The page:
SPRINGFIELD – July 23, 2011. Governor Pat Quinn today announced the signing of legislation that will bolster Illinois’ world-class nuclear safety program. The new law increases fees paid by Exelon to fund upgrades to remote monitoring systems at each reactor site, hire additional nuclear safety experts and update vital nuclear safety equipment.
“Illinois continues to be a national leader in nuclear safety,” said Governor Quinn. “After reviewing Illinois’ nuclear safety programs, we have identified needs for updated equipment, as well as increased personnel in several key areas. This investment will further strengthen that program, and ensure Illinois continues to lead the nation with the best nuclear safety program.”
Governor Quinn proposed and led passage of House Bill 1723, which was sponsored by Rep. Thomas Holbrook (D-Belleville) and Sen. Dave Koehler (D-Peoria), to ensure the Illinois Emergency Management Agency (IEMA) has adequate resources to operate the state’s nationally-recognized nuclear safety program. Eleven nuclear reactors currently operate in six locations in Illinois. The new law increases fees paid by Exelon, which operates all 11 reactors, to support upgrades to IEMA’s Remote Monitoring System (RMS) and specialized response equipment, and increases the agency’s staff of nuclear safety experts.
Illinois’ annual per-reactor fee has been $1.75 million since 2003. House Bill 1723 increases that fee to $1.9 million per reactor, providing an additional $1.6 million annually to support Illinois’ nuclear safety programs, with no additional consumer costs attached to the legislation. The new funds will enable IEMA to fill approximately 12 staff positions, including nuclear safety scientists, health physicists, computer experts and lab assistants.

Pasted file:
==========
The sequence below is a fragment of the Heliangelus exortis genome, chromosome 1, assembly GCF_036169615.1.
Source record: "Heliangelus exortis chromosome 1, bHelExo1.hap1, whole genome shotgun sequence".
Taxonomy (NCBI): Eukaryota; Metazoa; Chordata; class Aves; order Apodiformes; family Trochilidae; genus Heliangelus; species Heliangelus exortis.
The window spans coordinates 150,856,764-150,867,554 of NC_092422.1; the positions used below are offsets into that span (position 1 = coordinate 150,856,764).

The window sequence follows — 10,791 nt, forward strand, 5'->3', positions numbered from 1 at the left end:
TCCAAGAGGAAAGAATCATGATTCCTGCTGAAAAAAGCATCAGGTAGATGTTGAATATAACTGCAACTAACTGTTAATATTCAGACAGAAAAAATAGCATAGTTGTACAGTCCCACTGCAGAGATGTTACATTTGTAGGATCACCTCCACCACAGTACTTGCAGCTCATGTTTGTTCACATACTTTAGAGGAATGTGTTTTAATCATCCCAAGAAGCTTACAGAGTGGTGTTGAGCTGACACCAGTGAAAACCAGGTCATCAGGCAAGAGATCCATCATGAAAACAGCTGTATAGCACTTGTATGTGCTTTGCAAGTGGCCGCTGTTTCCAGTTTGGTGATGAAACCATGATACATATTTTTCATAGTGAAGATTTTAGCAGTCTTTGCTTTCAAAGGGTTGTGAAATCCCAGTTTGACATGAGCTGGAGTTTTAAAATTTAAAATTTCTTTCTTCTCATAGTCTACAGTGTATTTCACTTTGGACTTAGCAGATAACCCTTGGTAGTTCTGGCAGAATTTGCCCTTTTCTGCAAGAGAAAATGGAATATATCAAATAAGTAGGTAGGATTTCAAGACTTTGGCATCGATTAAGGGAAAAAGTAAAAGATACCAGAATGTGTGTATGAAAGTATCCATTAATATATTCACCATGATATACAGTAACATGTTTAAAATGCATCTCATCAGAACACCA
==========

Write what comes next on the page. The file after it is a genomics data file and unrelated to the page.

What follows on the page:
The legislation also includes a one-time capital infrastructure fee of $3.6 million to be paid over three years for a major upgrade of the computer system that supports Illinois’ unique RMS and other essential safety equipment. The RMS collects critical data from inside and around each reactor plant and transmits that information to IEMA’s Radiological Emergency Assessment Center in Springfield. During an incident at a nuclear plant, the information would be analyzed by IEMA’s reactor and environmental analysts in order to develop action recommendations to protect the public.
“This investment will enable us to modernize technology and critical components of our Remote Monitoring System, which will ensure that we continue to receive the independent, real-time information that is essential for protecting public safety and the environment,” said IEMA Director Jonathon Monken.
More information about the RMS and IEMA’s other nuclear power plant monitoring and emergency response programs is available on IEMA’s website at www.iema.illinois.gov.